Yelena Isinbayeva, Russia’s most famous track and field athlete and a two-time Olympic pole vault champion, pleaded her case to be allowed to compete in Rio in a New York Times opinion piece Wednesday.
“There have been suggestions that I compete under the I.O.C. flag,” Isinbayeva wrote. “But this doesn’t seem like a real possibility. If I compete, it will be as a Russian. If the entire Russian team is suspended, I will be suspended, too.”
Russian track and field athletes have been indefinitely barred from competing internationally by the IAAF since November due to the country’s poor anti-doping record.
The IAAF is expected to announce Friday whether the ban will be lifted in time for Russian track and field athletes like Isinbayeva to compete in Rio.
Isinbayeva has for months defended herself and separated herself from her country’s large number of track and field athletes who have failed or evaded drug tests. She said in May that she would sue if barred from the Rio Games, which would be her fifth and likely final Olympics.
Isinbayeva wrote again Wednesday that she has never failed a drug test in more than a decade of being a world-class athlete.
“As Pierre de Coubertin, the father of the modern Olympics, said, ‘The Olympic Games were created for the exaltation of the individual athlete,'” Isinbayeva wrote. “The I.A.A.F. should not punish all of us for the wrongdoing of some.”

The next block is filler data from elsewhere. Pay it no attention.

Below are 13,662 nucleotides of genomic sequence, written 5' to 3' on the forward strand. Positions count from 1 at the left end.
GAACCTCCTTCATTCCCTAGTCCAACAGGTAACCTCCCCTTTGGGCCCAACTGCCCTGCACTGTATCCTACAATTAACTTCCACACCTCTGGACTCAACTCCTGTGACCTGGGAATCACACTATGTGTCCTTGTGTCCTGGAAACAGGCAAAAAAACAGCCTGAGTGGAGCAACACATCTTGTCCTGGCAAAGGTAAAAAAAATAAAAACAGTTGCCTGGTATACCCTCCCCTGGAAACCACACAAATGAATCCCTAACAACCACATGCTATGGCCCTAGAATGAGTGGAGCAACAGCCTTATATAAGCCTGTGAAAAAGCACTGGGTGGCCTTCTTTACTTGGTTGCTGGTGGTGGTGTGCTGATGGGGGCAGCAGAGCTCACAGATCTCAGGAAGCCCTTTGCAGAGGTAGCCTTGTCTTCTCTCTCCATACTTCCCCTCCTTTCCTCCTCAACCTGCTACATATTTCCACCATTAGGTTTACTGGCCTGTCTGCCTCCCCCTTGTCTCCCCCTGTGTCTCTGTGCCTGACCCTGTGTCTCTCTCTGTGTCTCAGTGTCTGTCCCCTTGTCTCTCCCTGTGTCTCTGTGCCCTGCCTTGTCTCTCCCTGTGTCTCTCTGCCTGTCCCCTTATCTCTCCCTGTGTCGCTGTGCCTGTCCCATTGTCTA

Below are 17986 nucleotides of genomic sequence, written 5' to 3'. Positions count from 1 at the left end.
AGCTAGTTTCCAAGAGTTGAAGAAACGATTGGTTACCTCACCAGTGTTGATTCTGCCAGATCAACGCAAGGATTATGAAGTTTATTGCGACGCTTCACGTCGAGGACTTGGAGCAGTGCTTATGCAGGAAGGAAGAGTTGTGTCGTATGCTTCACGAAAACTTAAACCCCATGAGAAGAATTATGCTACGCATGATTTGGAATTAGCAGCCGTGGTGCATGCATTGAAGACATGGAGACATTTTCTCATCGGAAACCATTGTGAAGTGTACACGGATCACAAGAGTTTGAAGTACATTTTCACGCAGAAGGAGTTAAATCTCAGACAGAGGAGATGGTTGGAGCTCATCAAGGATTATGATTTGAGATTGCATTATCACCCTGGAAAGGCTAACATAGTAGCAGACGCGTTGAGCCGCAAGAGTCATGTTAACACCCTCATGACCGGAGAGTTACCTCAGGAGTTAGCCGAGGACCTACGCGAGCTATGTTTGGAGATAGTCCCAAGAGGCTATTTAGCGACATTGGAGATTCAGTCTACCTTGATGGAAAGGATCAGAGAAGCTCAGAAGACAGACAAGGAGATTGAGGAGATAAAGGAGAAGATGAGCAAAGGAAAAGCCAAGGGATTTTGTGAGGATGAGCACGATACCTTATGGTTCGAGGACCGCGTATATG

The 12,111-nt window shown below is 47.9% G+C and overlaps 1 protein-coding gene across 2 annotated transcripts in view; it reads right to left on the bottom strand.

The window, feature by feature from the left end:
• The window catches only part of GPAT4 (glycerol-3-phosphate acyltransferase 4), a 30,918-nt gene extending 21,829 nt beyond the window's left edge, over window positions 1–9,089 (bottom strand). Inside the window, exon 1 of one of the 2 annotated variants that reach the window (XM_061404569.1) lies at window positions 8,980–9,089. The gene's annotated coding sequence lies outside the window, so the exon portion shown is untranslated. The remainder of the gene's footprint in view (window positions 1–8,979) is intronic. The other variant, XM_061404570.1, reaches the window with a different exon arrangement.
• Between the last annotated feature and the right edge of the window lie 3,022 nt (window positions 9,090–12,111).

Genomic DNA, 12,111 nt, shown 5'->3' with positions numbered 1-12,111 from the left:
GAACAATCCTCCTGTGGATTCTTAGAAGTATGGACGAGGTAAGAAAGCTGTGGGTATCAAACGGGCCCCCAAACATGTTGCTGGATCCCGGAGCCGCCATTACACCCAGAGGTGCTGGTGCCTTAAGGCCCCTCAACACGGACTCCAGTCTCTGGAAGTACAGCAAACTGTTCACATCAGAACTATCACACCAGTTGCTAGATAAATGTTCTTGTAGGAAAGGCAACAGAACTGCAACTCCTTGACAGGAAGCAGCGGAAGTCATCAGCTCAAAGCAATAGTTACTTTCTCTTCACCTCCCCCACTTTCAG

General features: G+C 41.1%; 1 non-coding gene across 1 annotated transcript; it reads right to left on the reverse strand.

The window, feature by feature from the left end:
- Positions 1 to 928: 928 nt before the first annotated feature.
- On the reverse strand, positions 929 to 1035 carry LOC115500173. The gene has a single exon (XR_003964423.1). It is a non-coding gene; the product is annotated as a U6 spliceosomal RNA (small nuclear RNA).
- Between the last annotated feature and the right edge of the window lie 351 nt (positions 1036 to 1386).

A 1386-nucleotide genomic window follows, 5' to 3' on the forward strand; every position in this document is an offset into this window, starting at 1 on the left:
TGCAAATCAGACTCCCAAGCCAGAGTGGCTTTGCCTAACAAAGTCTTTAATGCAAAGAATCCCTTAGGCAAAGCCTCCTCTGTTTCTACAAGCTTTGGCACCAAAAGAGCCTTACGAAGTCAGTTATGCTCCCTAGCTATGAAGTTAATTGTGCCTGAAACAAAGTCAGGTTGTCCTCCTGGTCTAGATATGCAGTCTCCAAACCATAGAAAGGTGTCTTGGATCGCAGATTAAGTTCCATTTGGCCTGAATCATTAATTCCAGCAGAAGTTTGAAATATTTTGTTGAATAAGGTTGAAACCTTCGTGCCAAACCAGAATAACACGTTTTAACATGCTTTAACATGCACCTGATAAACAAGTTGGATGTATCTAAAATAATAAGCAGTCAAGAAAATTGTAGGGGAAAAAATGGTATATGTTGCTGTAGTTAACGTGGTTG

Kendall Gretsch, who won Paralympic titles at the last Summer and Winter Games, added another six gold medals at the World Para Nordic Skiing Championships in Sweden last week.
Gretsch, 30, earned seven total medals in seven days between biathlon and cross-country skiing.
Gretsch won gold medals in three different sports across the last three Paralympics: biathlon and cross-country skiing in 2018 (two years after taking up the sports), triathlon in 2021 and biathlon in 2022.
She plans to shift her focus back to triathlon after this winter for 2024 Paris Games qualification.
Gretsch, born with spina bifida, was the 2014 USA Triathlon Female Para Triathlete of the Year. Though triathlon was added to the Paralympics for the 2016 Rio Games, her classification was not added until Tokyo.
Also at last week’s worlds, six-time Paralympian Aaron Pike earned his first Paralympic or world championships gold medal in his decade-plus career, winning a 12.5km biathlon event.
Oksana Masters, who won seven medals in seven events at last year’s Paralympics to break the career U.S. Winter Paralympics medals record, missed worlds due to hand surgery.
The U.S. also picked up five medals at last week’s World Para Alpine Skiing Championships in Spain — three silvers for five-time Paralympian Laurie Stephens and two bronzes for 17-year-old Saylor O’Brien.
Stephens now has 18 career medals from world championships, plus seven at the Paralympics.
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Kyle Smaine, a retired world champion halfpipe skier, died in an avalanche in Japan on Sunday, according to NBC News, citing Smaine’s father. He was 31.
Smaine, a 2015 World champion in ski halfpipe, had been doing ski filming in Japan, sharing videos on his Instagram account over the past week.
The native of South Lake Tahoe, California, finished ninth in ski halfpipe at the 2016 Winter X Games in Aspen, Colorado.
In 2018, Smaine won the fifth and final U.S. Olympic qualifying series event in ski halfpipe but did not make the four-man team for PyeongChang. His last sanctioned international competition was in February 2018.
Late Sunday, two-time Olympic champion David Wise won the X Games men’s ski halfpipe and dedicated it to Smaine.
“We all did this for Kyle tonight,” Wise said on the broadcast. “It’s a little bit of an emotional day for us. We lost a friend.”